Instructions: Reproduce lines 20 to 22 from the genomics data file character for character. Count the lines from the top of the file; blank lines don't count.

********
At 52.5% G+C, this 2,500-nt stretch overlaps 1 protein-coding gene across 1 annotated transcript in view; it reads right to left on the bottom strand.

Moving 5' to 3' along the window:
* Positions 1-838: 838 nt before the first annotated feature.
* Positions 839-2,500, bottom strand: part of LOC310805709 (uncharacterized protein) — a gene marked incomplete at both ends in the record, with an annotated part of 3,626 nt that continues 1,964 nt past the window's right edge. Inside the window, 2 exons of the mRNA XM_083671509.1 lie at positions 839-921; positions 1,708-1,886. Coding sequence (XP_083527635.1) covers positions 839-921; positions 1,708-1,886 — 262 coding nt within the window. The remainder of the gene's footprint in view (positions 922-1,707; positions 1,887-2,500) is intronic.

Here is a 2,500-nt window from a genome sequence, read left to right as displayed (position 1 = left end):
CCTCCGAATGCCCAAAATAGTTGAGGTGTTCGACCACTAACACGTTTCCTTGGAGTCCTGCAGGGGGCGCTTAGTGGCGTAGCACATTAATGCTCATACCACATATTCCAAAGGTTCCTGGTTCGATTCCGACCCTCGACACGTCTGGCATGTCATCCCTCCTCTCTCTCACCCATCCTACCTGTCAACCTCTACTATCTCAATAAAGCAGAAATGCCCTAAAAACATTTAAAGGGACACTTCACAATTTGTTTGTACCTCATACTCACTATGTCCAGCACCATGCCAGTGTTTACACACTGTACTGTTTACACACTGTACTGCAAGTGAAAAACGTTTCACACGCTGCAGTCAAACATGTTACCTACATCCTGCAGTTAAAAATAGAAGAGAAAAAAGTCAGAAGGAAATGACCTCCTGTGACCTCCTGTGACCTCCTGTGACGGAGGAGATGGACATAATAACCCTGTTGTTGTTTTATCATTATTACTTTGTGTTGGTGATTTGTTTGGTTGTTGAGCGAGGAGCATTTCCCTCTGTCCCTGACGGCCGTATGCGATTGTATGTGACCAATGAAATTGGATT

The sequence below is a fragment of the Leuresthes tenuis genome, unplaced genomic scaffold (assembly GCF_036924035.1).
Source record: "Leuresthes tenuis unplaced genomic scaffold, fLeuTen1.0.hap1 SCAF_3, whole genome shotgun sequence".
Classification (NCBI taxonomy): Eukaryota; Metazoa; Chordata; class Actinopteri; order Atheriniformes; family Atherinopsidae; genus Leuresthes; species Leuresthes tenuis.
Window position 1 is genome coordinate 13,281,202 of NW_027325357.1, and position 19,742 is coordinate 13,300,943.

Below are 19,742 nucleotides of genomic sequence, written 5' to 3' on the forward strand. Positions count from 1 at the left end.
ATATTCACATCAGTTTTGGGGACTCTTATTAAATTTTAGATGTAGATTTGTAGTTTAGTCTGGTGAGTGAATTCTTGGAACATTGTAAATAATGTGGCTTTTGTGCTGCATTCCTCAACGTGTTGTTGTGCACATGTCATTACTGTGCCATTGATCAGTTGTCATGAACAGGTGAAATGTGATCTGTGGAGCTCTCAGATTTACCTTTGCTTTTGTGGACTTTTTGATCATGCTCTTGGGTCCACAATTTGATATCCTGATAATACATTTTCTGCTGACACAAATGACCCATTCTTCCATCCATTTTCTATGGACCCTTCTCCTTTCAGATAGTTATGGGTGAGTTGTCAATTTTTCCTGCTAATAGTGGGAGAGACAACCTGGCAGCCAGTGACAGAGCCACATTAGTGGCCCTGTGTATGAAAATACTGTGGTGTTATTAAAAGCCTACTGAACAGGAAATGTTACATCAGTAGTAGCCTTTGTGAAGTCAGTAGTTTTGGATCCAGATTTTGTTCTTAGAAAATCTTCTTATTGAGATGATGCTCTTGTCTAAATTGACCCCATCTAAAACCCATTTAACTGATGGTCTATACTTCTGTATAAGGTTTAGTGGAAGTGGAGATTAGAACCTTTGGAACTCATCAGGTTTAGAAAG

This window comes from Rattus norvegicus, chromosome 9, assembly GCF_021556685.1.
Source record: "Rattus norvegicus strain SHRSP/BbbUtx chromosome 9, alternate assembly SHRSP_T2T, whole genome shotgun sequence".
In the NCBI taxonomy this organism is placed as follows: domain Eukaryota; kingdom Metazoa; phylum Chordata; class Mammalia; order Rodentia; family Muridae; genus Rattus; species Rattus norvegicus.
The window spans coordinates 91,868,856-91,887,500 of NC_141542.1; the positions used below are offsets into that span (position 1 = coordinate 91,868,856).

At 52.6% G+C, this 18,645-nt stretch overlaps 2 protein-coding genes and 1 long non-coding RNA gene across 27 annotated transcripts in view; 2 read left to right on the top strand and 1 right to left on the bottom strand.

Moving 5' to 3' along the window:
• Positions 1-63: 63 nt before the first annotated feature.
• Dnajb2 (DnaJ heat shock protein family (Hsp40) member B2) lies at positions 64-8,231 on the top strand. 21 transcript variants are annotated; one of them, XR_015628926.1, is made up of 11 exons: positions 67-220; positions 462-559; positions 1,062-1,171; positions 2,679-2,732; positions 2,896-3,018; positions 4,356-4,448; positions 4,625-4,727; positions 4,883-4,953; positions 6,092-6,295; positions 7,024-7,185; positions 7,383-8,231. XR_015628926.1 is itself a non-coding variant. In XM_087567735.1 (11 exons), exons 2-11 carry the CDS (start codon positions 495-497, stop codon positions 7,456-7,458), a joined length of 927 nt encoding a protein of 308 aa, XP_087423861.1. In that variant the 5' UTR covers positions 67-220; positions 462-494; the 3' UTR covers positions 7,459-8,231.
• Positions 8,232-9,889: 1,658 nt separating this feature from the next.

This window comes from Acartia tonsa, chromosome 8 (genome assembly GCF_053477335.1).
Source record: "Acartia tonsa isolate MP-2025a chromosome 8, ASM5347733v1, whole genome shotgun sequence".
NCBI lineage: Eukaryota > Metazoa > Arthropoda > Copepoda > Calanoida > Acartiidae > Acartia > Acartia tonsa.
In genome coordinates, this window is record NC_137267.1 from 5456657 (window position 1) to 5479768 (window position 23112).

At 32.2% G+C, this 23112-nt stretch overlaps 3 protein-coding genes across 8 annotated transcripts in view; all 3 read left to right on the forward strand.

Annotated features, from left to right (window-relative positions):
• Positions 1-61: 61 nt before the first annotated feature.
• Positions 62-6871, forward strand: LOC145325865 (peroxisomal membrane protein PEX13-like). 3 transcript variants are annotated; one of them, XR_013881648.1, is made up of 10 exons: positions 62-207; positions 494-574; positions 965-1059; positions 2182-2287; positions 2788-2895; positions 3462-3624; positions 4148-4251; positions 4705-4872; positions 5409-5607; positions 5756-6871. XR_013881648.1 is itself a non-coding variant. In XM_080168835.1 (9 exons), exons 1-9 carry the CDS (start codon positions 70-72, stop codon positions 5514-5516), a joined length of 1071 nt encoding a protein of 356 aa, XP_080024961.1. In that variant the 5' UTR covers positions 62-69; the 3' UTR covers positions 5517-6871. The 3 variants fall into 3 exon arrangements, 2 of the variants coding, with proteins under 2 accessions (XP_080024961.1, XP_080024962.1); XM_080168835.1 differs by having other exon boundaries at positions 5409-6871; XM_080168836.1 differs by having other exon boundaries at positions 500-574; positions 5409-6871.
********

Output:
• Dnajb2 (DnaJ heat shock protein family (Hsp40) member B2) lies at positions 64-8,231 on the top strand. 21 transcript variants are annotated; one of them, XR_015628926.1, is made up of 11 exons: positions 67-220; positions 462-559; positions 1,062-1,171; positions 2,679-2,732; positions 2,896-3,018; positions 4,356-4,448; positions 4,625-4,727; positions 4,883-4,953; positions 6,092-6,295; positions 7,024-7,185; positions 7,383-8,231. XR_015628926.1 is itself a non-coding variant. In XM_087567735.1 (11 exons), exons 2-11 carry the CDS (start codon positions 495-497, stop codon positions 7,456-7,458), a joined length of 927 nt encoding a protein of 308 aa, XP_087423861.1. In that variant the 5' UTR covers positions 67-220; positions 462-494; the 3' UTR covers positions 7,459-8,231.
• Positions 8,232-9,889: 1,658 nt separating this feature from the next.

This window comes from Acartia tonsa, chromosome 8 (genome assembly GCF_053477335.1).